Include a verb in method names
Methods usually perform an action of some kind on an object of some kind. Use the name of the action in the method name; for example, saveUser or parseXML.
Limit code to one statement per line
Refrain from placing multiple statements on one line.
Group methods in a class by functionality
When possible, group the methods in your classes by responsibility instead of scope. Related methods should be placed together to improve code understandability and readability.
Place the getter method above the setter method
When creating getter/setter methods place the getter method first.
Comment each method using ASDoc style comments
In your comments, explain the reasoning behind the need of the method and describe the usage details for classes that might be calling the method. Explain the "why" instead of restating what the method does. See the example ASDoc comment in the Commenting ActionScript source code for ASDoc section of this article.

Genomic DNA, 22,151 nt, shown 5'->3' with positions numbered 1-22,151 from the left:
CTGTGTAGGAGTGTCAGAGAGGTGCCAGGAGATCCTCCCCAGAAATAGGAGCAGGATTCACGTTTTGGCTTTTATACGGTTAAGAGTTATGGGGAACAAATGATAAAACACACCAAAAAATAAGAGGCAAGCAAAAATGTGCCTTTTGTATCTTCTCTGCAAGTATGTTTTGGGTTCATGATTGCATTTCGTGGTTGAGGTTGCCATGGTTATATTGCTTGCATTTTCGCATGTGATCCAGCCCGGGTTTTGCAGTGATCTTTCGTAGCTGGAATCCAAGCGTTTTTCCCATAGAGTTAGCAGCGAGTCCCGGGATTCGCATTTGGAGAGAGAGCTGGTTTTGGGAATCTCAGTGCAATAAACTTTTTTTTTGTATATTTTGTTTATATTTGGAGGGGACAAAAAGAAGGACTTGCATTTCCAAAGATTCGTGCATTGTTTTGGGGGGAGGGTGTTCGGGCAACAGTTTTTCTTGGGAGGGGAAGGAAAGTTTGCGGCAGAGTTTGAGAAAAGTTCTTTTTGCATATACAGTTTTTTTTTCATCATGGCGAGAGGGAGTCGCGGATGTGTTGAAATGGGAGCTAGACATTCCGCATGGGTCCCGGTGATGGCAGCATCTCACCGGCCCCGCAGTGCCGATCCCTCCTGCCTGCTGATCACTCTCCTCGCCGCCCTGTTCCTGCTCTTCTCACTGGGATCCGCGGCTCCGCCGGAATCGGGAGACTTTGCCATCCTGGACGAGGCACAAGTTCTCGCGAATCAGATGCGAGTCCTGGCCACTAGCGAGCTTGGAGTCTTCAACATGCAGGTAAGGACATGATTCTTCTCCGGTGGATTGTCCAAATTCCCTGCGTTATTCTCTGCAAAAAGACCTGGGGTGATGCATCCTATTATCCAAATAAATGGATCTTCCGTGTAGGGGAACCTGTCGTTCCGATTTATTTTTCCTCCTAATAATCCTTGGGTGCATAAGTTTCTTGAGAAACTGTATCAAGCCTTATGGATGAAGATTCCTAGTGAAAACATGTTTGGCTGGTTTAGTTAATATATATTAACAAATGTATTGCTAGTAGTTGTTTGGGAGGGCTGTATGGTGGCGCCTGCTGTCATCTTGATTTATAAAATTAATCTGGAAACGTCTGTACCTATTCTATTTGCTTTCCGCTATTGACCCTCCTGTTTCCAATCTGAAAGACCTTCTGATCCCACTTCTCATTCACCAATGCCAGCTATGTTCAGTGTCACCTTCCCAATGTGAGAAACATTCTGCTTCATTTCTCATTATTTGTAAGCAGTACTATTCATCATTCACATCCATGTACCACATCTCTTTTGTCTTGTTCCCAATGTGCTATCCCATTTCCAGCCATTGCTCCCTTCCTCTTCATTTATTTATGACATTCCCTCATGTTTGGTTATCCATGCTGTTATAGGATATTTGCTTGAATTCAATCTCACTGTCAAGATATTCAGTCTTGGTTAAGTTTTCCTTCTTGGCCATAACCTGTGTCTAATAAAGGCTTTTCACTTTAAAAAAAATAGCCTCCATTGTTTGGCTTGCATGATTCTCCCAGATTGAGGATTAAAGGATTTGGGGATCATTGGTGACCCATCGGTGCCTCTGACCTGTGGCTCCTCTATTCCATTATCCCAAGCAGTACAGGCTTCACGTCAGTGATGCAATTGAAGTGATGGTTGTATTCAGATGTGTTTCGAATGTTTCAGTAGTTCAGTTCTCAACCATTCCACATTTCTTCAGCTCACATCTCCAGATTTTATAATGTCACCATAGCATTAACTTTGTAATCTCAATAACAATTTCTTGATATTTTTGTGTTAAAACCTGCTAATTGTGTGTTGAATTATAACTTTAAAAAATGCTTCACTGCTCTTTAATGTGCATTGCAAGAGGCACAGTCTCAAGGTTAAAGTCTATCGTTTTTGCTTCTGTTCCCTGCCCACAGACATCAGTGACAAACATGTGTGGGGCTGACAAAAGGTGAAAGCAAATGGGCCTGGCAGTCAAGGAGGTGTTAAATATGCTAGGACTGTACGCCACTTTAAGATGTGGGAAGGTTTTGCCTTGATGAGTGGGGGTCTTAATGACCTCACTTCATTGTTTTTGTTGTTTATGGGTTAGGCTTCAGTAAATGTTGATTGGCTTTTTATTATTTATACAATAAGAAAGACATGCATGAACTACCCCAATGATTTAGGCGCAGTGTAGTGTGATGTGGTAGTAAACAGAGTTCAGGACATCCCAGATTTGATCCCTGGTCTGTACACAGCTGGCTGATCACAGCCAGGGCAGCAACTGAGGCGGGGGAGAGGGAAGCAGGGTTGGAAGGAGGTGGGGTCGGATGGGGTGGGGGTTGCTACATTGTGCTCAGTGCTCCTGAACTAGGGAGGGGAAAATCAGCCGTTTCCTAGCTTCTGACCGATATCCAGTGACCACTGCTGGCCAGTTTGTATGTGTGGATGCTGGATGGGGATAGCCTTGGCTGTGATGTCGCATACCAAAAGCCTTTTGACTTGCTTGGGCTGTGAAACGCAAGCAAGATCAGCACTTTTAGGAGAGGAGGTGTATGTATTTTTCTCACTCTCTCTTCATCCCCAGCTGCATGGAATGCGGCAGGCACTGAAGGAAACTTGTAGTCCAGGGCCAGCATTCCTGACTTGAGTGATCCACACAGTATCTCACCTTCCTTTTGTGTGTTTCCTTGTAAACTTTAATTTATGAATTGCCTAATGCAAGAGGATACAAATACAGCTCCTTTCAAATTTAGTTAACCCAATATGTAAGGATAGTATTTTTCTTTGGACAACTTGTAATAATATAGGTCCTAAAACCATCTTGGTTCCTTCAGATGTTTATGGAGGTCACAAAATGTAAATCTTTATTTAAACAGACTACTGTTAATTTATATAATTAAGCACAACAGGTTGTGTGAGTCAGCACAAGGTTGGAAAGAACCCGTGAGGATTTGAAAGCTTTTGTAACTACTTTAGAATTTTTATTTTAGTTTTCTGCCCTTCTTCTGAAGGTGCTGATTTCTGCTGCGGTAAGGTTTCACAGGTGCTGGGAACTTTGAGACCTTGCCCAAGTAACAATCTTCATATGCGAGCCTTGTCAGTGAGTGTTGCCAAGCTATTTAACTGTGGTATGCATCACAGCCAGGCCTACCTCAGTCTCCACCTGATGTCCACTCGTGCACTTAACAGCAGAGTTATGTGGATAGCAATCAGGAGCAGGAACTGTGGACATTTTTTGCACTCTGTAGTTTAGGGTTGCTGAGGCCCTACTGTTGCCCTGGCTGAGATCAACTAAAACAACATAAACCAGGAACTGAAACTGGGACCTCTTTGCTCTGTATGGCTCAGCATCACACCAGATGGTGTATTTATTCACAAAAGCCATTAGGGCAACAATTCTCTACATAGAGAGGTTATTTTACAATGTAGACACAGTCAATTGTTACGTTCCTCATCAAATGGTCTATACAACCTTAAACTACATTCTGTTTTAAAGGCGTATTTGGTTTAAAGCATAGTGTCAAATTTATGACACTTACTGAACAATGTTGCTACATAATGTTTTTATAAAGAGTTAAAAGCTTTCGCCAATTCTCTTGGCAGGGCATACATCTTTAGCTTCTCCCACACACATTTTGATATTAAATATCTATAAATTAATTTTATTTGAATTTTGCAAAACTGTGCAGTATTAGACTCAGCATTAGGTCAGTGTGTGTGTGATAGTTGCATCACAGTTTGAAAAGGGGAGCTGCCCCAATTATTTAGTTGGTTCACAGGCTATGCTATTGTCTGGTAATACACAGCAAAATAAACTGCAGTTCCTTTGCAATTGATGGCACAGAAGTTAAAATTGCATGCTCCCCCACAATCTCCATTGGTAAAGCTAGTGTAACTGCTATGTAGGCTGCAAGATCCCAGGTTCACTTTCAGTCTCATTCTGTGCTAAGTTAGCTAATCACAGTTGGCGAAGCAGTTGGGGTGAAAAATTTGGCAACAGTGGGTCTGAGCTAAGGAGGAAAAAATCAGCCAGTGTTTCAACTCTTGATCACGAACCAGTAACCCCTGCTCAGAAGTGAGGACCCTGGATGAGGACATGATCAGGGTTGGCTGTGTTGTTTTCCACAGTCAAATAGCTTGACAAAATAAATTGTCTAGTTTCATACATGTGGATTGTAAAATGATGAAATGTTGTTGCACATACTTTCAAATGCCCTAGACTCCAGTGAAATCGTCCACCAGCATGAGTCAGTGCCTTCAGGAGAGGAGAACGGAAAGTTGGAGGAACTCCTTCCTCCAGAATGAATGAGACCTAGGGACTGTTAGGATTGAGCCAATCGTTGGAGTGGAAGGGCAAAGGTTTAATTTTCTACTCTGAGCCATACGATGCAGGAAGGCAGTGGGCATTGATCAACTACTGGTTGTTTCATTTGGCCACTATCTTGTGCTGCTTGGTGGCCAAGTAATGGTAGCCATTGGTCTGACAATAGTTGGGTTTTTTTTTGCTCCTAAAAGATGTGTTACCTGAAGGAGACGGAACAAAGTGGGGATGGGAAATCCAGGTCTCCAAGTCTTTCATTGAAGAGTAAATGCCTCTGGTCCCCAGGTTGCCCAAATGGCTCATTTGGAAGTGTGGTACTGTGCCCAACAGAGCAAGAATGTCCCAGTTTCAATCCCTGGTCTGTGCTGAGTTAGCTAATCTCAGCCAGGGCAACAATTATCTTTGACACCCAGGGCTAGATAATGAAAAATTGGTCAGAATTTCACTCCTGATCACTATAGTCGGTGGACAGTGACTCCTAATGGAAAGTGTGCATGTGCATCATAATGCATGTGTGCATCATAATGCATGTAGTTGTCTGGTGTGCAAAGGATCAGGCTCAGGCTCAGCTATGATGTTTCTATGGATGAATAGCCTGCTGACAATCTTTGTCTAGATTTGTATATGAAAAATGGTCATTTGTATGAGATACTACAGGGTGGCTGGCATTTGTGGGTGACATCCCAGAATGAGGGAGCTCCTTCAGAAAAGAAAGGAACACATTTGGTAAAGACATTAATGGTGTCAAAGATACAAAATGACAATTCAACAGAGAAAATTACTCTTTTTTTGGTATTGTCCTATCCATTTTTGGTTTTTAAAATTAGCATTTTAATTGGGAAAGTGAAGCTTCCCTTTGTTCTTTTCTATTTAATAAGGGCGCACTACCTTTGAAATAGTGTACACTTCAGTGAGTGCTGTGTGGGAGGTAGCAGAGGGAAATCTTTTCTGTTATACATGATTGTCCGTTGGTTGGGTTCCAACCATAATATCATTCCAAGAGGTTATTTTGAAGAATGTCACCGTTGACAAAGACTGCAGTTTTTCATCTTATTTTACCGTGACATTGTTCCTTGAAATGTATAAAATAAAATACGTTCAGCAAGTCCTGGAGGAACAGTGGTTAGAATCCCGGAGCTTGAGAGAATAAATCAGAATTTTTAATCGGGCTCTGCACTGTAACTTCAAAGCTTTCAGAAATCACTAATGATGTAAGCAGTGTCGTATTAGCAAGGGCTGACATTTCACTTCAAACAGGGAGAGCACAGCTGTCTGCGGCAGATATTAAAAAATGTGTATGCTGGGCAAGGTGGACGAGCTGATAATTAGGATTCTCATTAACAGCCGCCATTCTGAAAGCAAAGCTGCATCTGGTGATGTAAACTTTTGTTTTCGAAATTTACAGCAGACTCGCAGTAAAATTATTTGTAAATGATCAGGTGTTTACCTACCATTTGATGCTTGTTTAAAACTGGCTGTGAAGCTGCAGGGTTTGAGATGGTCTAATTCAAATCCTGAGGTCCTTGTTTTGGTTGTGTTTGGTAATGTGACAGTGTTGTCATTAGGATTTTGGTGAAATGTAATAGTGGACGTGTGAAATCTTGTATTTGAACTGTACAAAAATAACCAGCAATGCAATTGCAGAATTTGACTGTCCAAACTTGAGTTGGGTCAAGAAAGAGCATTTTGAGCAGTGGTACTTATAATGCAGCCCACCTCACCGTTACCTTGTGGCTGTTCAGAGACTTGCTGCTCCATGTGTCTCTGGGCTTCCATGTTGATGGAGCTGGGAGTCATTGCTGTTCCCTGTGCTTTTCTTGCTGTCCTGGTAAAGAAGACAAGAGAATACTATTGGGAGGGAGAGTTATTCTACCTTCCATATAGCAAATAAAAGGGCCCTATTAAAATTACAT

Always provide a return type even if it is void (returns nothing) or * (any type)
Provide a return type for all of your methods. A method's purpose can be better understood by looking at the return type.
Always use an access modifier for method signatures
Always use an access modifier for method signatures: public, private, protected, internal.
Specify types for method arguments
Provide a type for all method arguments. This can help developers as they write code that will call the method.
Name the arguments of event handlers "event"
This helps to differentiate the event handlers from other code in your application. Other standard argument names are e and evt. Like most standards just agree on one way of doing things and stand by it.
Do not use spaces to separate method names from parentheses
Strive for clean, uniform, and standardized source code.
Use blank spaces to separate keywords from parentheses
When setting up if, for, case and while statements, place a blank space between the keyword and the parenthesis; for example: while ().